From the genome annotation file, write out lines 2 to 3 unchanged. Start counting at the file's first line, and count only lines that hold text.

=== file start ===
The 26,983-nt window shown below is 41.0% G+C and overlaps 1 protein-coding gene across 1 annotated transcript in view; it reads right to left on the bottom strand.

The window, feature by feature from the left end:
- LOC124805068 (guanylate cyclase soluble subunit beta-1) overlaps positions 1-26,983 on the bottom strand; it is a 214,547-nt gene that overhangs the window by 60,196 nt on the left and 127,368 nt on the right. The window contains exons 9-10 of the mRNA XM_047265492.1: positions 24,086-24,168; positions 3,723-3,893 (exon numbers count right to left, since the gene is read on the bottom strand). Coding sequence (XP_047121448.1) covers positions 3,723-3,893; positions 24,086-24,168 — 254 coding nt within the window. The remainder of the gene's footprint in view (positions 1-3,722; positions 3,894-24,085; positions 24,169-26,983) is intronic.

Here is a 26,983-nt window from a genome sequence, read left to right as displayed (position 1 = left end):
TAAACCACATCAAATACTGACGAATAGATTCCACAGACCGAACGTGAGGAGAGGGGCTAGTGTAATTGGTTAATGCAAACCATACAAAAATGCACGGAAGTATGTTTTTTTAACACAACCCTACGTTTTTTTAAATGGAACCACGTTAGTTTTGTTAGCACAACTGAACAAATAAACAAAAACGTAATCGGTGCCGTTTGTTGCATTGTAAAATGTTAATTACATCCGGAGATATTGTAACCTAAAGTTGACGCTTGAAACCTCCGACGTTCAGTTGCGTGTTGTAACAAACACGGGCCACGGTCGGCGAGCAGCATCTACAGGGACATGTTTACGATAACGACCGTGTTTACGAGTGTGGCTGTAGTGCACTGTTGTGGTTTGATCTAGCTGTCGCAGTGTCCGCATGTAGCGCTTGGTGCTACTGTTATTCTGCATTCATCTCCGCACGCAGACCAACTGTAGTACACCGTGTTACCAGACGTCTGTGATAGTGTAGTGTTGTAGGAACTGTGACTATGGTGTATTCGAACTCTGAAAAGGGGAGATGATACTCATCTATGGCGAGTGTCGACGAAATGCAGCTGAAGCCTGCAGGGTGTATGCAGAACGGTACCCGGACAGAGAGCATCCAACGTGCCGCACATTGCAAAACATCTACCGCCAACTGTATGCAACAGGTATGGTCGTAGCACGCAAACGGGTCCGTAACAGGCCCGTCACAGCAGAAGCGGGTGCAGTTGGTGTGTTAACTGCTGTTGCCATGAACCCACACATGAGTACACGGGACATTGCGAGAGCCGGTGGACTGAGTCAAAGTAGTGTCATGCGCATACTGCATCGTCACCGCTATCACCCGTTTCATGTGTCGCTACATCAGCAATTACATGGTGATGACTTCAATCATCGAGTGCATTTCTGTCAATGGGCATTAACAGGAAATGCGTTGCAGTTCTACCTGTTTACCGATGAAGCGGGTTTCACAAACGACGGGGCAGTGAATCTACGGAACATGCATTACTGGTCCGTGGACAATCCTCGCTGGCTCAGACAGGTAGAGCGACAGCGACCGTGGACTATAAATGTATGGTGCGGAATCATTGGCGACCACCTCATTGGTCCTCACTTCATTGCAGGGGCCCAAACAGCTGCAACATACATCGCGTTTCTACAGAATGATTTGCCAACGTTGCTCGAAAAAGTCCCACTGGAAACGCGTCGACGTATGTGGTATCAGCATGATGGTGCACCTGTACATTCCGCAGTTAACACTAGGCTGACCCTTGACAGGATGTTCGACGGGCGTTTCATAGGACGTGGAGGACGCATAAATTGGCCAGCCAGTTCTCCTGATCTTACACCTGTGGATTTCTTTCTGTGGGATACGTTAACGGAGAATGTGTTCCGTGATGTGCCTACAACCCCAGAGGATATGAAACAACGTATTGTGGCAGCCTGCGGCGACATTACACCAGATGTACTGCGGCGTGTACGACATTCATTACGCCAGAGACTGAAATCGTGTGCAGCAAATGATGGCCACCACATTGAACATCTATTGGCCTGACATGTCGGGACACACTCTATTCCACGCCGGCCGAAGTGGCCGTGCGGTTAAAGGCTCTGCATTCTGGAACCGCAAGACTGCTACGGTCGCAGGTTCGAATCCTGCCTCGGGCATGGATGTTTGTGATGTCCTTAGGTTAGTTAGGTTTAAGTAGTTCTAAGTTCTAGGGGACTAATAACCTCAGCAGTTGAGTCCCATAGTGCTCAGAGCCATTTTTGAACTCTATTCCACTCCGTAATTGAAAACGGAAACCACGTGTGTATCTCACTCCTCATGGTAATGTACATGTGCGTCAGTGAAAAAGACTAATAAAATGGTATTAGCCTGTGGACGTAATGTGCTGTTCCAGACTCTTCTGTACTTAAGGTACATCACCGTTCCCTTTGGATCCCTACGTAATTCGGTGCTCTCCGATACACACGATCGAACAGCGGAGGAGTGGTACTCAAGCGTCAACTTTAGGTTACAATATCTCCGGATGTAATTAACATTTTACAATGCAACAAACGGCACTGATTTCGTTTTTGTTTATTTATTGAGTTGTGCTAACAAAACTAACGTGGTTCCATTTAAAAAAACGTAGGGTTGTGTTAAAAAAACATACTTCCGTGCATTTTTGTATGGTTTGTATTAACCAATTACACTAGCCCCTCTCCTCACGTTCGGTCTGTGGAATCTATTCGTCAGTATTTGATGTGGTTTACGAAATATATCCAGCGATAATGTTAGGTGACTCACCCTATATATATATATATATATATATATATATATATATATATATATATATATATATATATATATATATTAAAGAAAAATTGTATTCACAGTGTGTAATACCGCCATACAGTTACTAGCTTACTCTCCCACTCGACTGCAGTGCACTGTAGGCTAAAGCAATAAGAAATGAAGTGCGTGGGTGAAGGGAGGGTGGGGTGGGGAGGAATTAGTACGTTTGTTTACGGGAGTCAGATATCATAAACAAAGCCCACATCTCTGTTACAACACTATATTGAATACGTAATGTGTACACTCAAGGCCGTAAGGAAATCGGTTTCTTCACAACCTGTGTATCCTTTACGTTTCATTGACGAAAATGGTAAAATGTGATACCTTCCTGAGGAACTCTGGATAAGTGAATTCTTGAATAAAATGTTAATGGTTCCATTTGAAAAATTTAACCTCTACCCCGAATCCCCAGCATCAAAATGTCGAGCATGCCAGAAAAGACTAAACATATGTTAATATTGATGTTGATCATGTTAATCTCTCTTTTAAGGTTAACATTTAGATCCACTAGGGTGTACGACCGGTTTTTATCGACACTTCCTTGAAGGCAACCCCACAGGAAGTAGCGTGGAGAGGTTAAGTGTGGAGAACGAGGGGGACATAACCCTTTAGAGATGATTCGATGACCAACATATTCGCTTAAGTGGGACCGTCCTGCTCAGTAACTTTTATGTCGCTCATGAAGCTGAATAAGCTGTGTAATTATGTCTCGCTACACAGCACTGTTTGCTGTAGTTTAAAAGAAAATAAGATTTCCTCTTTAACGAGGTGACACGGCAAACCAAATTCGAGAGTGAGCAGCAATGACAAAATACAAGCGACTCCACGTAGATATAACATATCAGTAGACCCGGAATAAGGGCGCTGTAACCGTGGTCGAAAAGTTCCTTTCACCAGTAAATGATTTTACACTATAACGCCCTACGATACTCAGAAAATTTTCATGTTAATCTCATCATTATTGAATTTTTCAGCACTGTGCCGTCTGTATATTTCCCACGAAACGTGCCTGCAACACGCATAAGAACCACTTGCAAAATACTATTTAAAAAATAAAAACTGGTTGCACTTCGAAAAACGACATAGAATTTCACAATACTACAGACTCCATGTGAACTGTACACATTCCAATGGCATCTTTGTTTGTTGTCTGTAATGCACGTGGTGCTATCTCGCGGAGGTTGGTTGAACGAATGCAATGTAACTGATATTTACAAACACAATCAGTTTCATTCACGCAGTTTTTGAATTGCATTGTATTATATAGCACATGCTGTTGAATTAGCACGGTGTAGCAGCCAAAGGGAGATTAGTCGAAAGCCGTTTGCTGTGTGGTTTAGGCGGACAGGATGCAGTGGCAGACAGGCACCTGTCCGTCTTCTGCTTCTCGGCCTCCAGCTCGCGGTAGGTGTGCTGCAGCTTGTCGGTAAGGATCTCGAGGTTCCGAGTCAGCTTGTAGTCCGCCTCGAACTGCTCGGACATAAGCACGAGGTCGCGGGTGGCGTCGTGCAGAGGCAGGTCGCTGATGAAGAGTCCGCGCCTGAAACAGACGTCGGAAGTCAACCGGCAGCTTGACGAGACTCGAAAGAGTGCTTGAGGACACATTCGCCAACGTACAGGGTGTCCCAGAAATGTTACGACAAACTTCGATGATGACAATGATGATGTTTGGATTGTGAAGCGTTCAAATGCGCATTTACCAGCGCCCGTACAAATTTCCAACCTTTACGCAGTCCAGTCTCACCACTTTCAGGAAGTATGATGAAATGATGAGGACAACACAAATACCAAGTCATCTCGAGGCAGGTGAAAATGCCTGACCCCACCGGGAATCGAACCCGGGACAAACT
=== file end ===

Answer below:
The window, feature by feature from the left end:
- LOC124805068 (guanylate cyclase soluble subunit beta-1) overlaps positions 1-26,983 on the bottom strand; it is a 214,547-nt gene that overhangs the window by 60,196 nt on the left and 127,368 nt on the right. The window contains exons 9-10 of the mRNA XM_047265492.1: positions 24,086-24,168; positions 3,723-3,893 (exon numbers count right to left, since the gene is read on the bottom strand). Coding sequence (XP_047121448.1) covers positions 3,723-3,893; positions 24,086-24,168 — 254 coding nt within the window. The remainder of the gene's footprint in view (positions 1-3,722; positions 3,894-24,085; positions 24,169-26,983) is intronic.